Local paramedic joins expedition to one of Earth’s remotest spots

2017-11-27 14:18
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Getting rid of a Gough Island alien

A South African eradication team has been deployed to Gough Island to target a devastating invasive alien plant, see pics of a prior expedition.

A Pietermaritzburg paramedic is joining a daring expedition to an island so remote that more people have been in outer space than set foot there.

ER24 advanced life support paramedic Tristan Manning leaves for Bouvet Island in the South Atlantic Ocean on December 7 as the expedition team’s medic, with two marine mammal experts and a marine bird masters student making up the team of intrepid explorers.

The Norwegian Polar Institute sends four people to the island once every three years to do research on marine mammals.

Ninety-three percent of the 49-square kilometre island is covered by a glacier.

“Our only access is through a beach 300 metres wide and two kilometres in length and we will be sharing this space with up to 40 000 animals including elephant seals, fur seals, various penguins and sea bird species,” said Manning.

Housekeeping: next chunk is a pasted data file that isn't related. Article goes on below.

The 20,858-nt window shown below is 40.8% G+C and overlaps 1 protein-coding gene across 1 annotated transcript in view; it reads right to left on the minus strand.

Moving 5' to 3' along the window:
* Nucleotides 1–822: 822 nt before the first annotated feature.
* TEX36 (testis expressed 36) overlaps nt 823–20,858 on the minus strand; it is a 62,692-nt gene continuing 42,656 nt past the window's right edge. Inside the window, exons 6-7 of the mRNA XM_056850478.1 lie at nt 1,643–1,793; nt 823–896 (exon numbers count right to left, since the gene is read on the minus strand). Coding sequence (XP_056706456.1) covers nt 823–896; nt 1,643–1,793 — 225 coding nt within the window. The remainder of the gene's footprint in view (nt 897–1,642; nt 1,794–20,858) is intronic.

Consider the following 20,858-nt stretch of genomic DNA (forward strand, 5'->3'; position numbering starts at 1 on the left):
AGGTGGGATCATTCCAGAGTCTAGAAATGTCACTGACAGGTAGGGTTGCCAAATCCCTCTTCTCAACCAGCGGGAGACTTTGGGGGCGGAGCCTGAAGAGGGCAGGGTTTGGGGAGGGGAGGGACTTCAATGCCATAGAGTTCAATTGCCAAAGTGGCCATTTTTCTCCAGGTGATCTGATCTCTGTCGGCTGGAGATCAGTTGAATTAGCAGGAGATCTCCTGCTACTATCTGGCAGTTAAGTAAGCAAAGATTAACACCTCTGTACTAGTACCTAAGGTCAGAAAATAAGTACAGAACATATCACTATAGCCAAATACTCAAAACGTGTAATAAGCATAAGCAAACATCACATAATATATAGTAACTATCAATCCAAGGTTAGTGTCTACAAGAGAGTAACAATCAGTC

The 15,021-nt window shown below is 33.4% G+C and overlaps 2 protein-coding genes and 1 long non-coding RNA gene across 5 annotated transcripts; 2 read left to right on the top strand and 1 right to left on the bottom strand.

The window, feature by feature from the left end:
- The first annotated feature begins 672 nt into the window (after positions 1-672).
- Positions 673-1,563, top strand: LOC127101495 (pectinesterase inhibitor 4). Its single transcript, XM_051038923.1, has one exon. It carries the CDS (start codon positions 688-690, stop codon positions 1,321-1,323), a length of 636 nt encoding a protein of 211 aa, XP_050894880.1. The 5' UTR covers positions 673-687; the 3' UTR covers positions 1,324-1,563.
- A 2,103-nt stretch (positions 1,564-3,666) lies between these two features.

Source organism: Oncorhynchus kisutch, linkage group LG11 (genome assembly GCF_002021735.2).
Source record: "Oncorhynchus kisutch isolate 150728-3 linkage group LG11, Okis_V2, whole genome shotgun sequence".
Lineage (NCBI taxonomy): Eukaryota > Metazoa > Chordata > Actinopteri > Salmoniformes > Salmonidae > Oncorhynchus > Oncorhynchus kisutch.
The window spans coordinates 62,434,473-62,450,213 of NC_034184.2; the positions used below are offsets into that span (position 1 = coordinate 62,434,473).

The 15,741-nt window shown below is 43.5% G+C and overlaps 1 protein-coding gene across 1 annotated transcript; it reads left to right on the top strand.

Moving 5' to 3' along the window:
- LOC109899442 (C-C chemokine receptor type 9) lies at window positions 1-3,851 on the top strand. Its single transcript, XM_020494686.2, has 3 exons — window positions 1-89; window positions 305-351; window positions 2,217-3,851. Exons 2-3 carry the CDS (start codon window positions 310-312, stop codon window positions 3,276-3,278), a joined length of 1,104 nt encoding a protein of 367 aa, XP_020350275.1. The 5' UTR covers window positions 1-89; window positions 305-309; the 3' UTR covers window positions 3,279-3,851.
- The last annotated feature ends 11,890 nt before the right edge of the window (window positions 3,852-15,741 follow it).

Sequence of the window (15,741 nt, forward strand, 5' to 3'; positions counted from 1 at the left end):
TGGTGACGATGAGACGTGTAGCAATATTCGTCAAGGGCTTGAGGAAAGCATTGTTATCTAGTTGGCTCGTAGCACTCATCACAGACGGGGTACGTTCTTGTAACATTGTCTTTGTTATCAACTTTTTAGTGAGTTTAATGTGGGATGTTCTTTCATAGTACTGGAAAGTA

“The island is completely uninhabited. The previous research station there disappeared and another station was installed in 2014.

“Nobody has been to the island in three years so although we know the station is still standing, we don’t know if it will be habitable or not.

“Although it is an extinct volcanic island, tectonic changes take place often and the island is slammed by storms 300 days out of the year because of its placement.”

Manning, who has been a paramedic for 17 years and an advanced life support paramedic for two-and-a-half years, said he first heard about the expedition from a post on a Facebook medical group.

“It said they were looking for South African paramedics. I applied and was shortlisted to the top five.”

He said the other four paramedics who applied were from Cape Town. He came up trumps and was selected as the expedition team’s medic.

He said his selection also meant he was being afforded the opportunity to expand and diversify his skills as a paramedic.

“I want to specialise in expedition medicine on remote sites and this will be the first proper remote place I will work in.”

Manning and the research team will travel for seven days by boat, weather permitting, and once they reach the island they will be flown in onto the beach as it is too rocky and steep and the waves too tumultuous for a boat.

They will spend two-and-a-half months there.

He said he felt confident in his skills and had been to other fairly remote places in Iraq and various African countries. “I am very excited. This is the equivalent of going to space. It is the chance of a lifetime.”

Read more on:    pietermaritzburg

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